It was with deep sadness that I learned last night of the passing of my dear friend and teacher, Professor Robert Wistrich, at the age of 70.
Robert was the world’s foremost scholar of anti-Semitism. Based at the Hebrew University of Jerusalem, where he headed the Vidal Sassoon International Center for the Study of Antisemitism, Robert was a prolific author and speaker, whose encyclopedic knowledge and unrivaled insight into the persistence of anti-Semitism was sought by academics, journalists, and politicians alike.
The news of Robert’s death was broken by the Italian newspaper La Stampa. He’d spent the day in Rome, where he was due to address the Italian Senate on the continuing rise of anti-Semitism in Europe. The cause of his passing was a sudden heart attack.
Robert’s death is an incalculable loss on many levels. At just the time that anti-Semitism has again become socially acceptable in Europe and elsewhere, we have been robbed of one of the few individuals whose voice on this topic underlined urgency, but not hysteria. Robert, moreover, was someone who intimately understood the historical provenance of today’s anti-Semitism, particularly in its insidious “anti-Zionist” guise.
I first discovered Robert’s work as a schoolboy, when his documentary on anti-Semitism, “The Longest Hatred,” was broadcast on ITV in the United Kingdom and on PBS in America. Many years later, as I attempted to decipher the antipathy on the Left towards Jewish collective empowerment, I turned to Robert’s work again and again. In an essay published in 1990, Robert articulated a truth that is self-evident today; in becoming “a code word for the forces of reaction in general,” Zionism assumed a global significance for the left which not even Marx or Lenin could have foreseen. He continued: “The extreme left in western societies not only denigrates Israel and Zionism in a systematic manner, but its irrational hostility frequently spills over into contempt or antipathy towards Jews and Judaism as such.”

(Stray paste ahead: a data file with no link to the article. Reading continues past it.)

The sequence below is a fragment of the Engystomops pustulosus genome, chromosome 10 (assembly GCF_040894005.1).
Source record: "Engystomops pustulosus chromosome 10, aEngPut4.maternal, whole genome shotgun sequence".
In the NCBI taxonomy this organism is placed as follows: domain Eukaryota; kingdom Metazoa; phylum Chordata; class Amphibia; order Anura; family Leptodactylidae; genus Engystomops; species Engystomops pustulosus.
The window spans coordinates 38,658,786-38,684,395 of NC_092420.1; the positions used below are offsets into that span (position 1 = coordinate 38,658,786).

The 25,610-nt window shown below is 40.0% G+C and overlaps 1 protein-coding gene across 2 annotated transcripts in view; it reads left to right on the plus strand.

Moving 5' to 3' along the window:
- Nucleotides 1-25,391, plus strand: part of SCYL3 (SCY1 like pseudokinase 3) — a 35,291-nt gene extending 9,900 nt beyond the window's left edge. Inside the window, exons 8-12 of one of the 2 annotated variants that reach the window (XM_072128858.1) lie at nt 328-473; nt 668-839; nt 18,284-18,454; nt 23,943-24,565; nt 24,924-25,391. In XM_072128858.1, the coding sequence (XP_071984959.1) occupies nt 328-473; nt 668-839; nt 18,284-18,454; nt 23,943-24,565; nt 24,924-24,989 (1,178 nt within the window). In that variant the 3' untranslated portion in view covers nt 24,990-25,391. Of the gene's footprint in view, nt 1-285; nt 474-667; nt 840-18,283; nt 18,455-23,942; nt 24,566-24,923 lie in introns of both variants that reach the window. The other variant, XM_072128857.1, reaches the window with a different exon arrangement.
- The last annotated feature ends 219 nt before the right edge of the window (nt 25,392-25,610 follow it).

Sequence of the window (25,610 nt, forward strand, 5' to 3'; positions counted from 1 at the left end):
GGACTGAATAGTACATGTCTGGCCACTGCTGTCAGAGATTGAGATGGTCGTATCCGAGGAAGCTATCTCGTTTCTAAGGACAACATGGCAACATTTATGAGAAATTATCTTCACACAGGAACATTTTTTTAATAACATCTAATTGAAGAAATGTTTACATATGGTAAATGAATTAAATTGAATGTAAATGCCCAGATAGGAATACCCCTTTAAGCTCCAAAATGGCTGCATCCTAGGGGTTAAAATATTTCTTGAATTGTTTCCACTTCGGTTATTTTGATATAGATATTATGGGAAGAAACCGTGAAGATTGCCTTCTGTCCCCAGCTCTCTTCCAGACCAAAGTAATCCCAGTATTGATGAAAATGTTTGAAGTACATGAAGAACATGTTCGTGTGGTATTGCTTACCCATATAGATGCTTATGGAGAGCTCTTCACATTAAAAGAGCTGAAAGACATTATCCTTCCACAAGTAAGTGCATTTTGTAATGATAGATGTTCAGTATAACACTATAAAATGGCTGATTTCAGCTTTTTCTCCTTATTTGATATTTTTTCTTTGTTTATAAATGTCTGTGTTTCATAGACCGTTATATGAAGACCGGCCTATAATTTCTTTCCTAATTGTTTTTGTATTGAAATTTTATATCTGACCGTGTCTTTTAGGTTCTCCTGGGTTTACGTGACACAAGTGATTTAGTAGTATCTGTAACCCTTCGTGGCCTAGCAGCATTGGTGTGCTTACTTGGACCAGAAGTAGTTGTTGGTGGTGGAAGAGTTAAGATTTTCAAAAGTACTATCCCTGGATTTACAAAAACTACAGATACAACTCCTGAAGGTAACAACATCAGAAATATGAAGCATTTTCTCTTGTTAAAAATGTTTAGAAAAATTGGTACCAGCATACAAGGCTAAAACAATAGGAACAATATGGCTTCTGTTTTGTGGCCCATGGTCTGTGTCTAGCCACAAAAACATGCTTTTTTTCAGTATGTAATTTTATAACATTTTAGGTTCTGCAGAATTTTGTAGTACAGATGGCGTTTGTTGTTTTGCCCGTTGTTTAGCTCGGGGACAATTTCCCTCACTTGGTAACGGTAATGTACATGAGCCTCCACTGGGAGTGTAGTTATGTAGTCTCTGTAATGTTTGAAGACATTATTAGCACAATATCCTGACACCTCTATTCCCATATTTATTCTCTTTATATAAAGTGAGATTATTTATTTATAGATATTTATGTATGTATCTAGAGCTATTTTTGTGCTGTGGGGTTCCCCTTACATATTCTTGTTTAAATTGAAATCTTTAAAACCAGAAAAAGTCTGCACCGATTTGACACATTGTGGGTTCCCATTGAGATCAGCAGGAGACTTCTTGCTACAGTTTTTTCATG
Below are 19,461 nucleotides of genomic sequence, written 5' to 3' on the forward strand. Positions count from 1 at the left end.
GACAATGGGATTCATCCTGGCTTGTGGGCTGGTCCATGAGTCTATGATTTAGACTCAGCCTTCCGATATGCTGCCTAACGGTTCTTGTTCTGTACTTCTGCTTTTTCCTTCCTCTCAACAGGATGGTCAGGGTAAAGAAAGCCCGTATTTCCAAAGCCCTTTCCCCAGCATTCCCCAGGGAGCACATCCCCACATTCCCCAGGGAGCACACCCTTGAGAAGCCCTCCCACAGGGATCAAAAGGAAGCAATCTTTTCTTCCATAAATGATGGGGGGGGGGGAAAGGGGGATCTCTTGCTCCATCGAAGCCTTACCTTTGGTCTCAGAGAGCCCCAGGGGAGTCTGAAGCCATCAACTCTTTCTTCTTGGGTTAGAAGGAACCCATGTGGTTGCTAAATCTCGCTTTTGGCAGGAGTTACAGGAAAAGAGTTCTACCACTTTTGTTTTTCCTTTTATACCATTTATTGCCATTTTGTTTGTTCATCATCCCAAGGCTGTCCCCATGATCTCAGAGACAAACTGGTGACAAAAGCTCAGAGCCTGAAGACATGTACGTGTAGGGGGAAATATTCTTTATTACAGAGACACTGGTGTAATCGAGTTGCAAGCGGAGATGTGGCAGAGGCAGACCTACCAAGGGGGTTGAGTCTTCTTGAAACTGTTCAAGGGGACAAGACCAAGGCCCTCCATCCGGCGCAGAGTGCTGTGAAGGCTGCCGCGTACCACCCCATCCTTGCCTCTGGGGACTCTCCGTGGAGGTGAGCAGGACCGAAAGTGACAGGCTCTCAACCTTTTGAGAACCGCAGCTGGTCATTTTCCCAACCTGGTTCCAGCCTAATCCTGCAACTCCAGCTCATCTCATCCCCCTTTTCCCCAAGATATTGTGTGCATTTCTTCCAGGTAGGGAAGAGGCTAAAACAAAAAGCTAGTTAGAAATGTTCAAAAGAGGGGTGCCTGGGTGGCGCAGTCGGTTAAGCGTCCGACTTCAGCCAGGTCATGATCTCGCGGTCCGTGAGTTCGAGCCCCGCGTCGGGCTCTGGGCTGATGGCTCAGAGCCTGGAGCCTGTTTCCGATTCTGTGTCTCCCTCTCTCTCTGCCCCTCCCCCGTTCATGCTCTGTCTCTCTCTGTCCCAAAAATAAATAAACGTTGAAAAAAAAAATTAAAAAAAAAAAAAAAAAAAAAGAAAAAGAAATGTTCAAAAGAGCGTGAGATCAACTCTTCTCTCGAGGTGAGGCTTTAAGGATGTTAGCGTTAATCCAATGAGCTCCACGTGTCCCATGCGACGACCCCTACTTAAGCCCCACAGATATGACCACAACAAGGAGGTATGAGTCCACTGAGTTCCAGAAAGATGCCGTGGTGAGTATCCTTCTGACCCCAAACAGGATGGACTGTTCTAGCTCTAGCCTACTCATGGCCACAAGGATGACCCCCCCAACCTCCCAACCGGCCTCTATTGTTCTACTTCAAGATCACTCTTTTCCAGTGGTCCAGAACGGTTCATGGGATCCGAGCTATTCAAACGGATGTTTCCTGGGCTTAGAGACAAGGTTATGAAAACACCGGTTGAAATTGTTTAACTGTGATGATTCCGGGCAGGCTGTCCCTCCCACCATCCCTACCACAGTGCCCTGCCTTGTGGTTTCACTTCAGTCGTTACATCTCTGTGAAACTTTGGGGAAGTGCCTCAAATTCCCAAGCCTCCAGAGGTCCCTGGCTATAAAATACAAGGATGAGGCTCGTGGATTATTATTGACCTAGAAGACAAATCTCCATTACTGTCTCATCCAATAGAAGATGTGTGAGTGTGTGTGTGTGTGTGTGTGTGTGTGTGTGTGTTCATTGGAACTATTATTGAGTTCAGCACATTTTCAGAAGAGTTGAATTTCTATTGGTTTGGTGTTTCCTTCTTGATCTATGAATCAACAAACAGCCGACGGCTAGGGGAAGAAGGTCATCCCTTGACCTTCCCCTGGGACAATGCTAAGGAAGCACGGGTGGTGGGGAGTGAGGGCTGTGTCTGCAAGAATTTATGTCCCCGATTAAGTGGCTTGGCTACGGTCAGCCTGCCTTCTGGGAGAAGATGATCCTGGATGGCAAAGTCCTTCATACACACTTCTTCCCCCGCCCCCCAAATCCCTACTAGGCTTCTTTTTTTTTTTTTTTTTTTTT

Robert was equally well-versed in the byways of European nationalism and Middle Eastern Islamism, always pointing out the overlapping, transcendent themes, yet highlighting as well the peculiarities of each case. Those who had the privilege of knowing him will remember with gratitude his extraordinary intellectual abilities, as well as his affable personal style, his astonishing memory for detail, and his fascinating anecdotes of a life that began in 1945 in Kazakhstan, where his Polish Jewish parents had fled three years previously, escaping the clutches of both the Nazis and the Soviet NKVD.
When a Jew dies, it is customary to say, “may his or her memory be for a blessing.” Precisely because Robert Wistrich devoted his career to explaining and exposing the lethal prejudice to which his people have been subjected through the millennia, his memory is a lasting blessing that lives on in his writings and speeches.
[Photo: H.E. Mr. Sam K. Kutesa / Flickr]